A simple bean bag has many uses! Here’s a few favorite ideas of how to use one to add interest and kid-involvement to your lesson, Sharing Time or family night.

5. FINISH THE SENTENCE: Start a sentence, then toss the beanbag to a child to finish the sentence.

6. CHILD TO CHILD: Ask a question, then while your back is turned, have the children pass the bean bag from one child to another. When you turn around, ask the child holding the bean bag to answer the question. Or, instead of turning your back, you can use the same technique with music playing, then stop the music and the child holding the bean bag answers.

7. GETTING ACQUAINTED: Toss the bean bag to a child. Say something you like about that child. Then that child tosses it to someone else and says something nice about them. Be sure you complement their character, effort, obedience, kindness or contribution to Primary, not just their clothes or physical appearance (every child is handsome or beautiful in their own way!).

8. GRATITUDE: Have each child say something they are thankful for when you toss them the bean bag, in preparation for thanking God for those things in prayer.

Watch for more bean bag ideas next month!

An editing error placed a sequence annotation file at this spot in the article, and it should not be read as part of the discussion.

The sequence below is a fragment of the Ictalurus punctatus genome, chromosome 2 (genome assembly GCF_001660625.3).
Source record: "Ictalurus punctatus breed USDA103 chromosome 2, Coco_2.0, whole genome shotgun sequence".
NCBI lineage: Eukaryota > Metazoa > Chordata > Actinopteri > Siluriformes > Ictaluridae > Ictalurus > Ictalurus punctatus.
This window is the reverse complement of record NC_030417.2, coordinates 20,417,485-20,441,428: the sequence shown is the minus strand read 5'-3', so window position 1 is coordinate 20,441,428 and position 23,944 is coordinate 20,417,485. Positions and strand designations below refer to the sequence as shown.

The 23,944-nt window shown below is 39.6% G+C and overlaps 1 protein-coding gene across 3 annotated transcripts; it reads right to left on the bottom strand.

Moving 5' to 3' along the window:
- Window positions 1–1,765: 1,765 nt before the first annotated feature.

-Marti

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Bean Bag Ideas for Kid-Involvement: Part 1 of 4

clipartkid.com

clipartkid.com

Watch for more bean bag ideas next month! We’re listing just a few each month so you have a chance to try these and don’t zone out when faced with a long list.

Michelle writes: When my husband and I were newly married we moved into our first family ward.  On week two we were called to c0-teach the Sunbeams class in Primary.  Our Primary Presidency held a training for all the teachers shortly thereafter and gave each of us a homemade bean bag.  That was more than 12 years ago and I still have that bean bag that was simply made with a scrap of material and some beans and stitched up by hand.  I like to keep this bean bag in my church bag for emergencies in Primary!  Making a bean bag for each of the teachers in your ward would be a great resource for their teaching arsenal.  You could also print off this page of ideas on how they could put it to use! Watch for a single page printout at the end of this series.

Today’s guest author is Marti, mother of five and grandmother of nine.  She is a former Primary President, now in the Stake Primary Presidency.  She is retired from dental hygiene and is now working as a real estate agent. Marti has compiled this list of bean bag ideas she has collected over the years.

A simple bean bag has many uses! Here’s a few favorite ideas of how to use one to add interest and kid-involvement to your lesson, Sharing Time or family night. To make a bean bag, simply sew 3 sides of a small square of fabric, fill with dried beans, rice or popcorn, then stitch closed. 

  1. TAKE TURNS for the prayer, reading a scripture, holding a picture, etc. Tape a number on the bottom of the bag. Everyone says a number. The one closest to the number takes first turn.